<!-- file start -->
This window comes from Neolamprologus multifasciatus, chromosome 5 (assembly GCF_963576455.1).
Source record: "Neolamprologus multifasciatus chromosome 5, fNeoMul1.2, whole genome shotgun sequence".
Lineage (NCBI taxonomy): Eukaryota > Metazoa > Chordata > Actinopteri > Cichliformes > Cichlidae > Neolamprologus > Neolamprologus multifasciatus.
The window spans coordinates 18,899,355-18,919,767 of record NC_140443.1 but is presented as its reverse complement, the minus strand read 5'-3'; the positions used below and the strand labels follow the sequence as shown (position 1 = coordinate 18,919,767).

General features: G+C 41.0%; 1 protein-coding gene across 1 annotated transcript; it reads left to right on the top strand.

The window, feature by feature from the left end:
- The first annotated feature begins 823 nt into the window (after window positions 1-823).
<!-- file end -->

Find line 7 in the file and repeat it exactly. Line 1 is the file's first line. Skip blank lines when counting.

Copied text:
- The first annotated feature begins 823 nt into the window (after window positions 1-823).